Unilateral Stance Strategies of Athletes With ACL Deficiency

in Journal of Applied Biomechanics
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  • 1 University of Delaware
  • 2 University of New England
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Aberrant movement strategies are characteristic of ACL-deficient athletes with recurrent knee instability (non-copers), and may instigate premature or accelerate joint degradation. Biomechanical evaluation of kinematic changes over time may elucidate noncopers’ responses to neuromuscular intervention and ACL reconstruction (ACLR). Forty noncopers were randomized into a perturbation group or a strength training only group. We evaluated the effects of perturbation training, and then gender on knee angle and tibial position during a unilateral standing task before and after ACLR. No statistically significant interactions were found. Before surgery, the strength training only group demonstrated knee angle asymmetry, but 6 months after ACLR, both groups presented with similar knee flexion between limbs. Aberrant and asymmetrical tibial position was found only in females following injury and ACLR. Neither treatment group showed distinct unilateral standing strategies following intervention; however, males and female noncopers appear to respond uniquely to physical therapy and surgery.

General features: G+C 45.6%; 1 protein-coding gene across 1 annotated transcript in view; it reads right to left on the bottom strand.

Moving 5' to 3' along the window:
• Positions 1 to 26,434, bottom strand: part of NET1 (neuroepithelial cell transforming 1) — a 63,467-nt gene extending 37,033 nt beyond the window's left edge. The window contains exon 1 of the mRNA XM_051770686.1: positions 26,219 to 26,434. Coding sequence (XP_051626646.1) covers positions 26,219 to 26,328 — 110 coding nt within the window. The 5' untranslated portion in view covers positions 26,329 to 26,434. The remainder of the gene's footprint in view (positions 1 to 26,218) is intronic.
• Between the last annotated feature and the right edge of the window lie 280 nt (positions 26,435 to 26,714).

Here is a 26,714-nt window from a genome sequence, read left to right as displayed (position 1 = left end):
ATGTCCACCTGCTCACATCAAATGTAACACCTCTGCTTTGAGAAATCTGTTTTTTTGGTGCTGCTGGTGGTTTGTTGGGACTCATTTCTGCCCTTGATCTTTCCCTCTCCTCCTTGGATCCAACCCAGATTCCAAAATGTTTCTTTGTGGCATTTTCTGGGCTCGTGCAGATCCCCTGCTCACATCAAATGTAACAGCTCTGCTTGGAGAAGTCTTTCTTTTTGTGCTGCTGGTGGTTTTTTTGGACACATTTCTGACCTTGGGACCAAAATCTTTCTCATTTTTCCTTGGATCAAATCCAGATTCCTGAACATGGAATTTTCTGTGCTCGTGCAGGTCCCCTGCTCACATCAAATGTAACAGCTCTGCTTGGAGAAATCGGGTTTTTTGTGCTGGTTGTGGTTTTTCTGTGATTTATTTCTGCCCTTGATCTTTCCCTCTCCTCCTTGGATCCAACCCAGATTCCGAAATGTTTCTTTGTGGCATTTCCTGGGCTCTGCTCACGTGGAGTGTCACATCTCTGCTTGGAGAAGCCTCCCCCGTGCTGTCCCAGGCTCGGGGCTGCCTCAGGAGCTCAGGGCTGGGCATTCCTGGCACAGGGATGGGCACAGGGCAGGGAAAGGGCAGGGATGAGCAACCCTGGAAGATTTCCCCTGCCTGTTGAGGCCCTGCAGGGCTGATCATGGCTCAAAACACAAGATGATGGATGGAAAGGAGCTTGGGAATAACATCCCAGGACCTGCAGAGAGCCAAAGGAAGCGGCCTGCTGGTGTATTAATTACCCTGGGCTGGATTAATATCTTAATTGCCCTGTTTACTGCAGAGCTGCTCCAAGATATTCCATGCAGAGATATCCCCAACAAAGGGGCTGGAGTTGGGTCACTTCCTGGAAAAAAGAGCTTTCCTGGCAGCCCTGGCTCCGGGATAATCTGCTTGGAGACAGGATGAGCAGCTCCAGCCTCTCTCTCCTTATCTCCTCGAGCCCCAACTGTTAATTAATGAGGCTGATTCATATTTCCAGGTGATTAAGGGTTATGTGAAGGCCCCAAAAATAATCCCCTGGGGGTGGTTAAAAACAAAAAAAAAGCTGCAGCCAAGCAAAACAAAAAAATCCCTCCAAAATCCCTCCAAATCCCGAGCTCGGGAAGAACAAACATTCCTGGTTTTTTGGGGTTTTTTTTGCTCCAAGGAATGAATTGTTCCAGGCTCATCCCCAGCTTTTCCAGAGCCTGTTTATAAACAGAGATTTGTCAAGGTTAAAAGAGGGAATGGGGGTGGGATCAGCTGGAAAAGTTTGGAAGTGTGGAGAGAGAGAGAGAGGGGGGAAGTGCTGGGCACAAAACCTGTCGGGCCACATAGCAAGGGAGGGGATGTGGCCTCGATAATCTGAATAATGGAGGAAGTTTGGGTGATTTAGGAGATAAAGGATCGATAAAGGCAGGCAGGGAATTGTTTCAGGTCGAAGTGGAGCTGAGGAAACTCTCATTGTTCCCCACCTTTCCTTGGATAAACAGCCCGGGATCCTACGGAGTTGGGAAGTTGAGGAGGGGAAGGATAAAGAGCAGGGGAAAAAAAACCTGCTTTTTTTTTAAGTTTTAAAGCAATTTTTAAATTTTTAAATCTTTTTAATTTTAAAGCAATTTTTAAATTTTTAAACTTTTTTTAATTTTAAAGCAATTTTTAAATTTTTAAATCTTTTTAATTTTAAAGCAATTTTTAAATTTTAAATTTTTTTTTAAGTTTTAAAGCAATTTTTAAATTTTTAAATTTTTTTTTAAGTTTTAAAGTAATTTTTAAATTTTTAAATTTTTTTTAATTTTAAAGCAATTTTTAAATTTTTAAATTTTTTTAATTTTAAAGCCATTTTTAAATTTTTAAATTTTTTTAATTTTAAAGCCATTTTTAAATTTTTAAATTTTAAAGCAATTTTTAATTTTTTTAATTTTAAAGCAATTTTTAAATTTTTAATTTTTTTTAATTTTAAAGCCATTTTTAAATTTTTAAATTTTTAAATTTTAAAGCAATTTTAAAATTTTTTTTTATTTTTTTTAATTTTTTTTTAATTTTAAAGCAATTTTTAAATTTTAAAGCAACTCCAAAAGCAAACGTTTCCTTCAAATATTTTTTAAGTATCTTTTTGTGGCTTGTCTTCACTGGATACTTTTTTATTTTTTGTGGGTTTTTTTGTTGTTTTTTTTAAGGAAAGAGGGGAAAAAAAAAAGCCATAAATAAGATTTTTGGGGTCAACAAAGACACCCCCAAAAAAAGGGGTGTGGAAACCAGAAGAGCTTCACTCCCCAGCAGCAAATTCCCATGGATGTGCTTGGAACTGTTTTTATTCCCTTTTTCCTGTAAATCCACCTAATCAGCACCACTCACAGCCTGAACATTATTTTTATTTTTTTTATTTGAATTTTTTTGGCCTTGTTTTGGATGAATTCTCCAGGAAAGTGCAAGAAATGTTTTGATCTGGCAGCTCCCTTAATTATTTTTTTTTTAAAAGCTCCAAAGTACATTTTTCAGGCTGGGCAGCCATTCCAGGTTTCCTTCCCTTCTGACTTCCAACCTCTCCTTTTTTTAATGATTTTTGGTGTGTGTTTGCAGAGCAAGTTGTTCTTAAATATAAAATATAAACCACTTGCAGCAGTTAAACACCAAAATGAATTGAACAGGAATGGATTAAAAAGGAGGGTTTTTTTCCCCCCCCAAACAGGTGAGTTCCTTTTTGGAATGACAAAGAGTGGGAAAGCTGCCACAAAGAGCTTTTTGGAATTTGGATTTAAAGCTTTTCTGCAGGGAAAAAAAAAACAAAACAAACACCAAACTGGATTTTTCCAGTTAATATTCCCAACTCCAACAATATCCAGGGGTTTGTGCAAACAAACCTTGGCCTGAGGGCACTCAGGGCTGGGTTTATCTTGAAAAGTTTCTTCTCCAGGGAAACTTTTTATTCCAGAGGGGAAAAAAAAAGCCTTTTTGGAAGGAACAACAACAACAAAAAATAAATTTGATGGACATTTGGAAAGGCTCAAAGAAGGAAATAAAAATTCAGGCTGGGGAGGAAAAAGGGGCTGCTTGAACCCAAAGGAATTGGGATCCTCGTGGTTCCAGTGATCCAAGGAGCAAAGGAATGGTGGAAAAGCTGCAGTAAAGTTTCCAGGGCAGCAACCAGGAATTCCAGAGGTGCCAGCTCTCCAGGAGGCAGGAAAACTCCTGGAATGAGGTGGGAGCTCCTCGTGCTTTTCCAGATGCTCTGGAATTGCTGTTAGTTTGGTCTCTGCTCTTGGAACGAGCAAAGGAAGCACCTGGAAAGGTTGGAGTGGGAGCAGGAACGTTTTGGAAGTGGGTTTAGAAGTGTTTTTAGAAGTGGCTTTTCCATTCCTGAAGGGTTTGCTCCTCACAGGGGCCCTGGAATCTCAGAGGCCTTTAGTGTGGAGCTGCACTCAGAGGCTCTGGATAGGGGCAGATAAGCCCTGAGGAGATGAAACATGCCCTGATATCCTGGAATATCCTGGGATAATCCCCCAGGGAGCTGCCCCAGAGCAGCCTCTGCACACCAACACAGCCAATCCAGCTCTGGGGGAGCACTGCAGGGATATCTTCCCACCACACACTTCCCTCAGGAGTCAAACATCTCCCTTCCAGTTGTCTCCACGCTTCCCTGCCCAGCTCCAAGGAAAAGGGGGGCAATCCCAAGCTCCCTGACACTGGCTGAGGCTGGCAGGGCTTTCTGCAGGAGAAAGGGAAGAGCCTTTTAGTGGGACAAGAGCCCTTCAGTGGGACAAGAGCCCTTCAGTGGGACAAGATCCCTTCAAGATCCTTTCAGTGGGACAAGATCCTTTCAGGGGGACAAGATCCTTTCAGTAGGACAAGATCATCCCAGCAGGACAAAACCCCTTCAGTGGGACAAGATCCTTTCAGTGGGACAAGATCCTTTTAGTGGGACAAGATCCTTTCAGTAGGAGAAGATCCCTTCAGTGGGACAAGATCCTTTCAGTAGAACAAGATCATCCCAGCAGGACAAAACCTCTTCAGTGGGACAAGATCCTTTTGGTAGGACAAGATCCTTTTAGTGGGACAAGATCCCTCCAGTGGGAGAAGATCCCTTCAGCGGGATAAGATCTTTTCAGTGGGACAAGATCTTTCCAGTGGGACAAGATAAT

Stephanie Di Stasi (Corresponding Author) was with the Physical Therapy Department and Biomechanics and Movement Sciences Program, University of Delaware, Newark, DE. Di Stasi is currently with the Sports Health and Performance Institute, Ohio State University, Columbus, OH. Erin H. Hartigan is with the Physical Therapy Department and Biomechanics and Movement Sciences Program, University of Delaware, Newark, DE, and with the Physical Therapy Department, University of New England, Portland, ME. Lynn Snyder-Mackler is with the Physical Therapy Department and Biomechanics and Movement Sciences Program, University of Delaware, Newark, DE.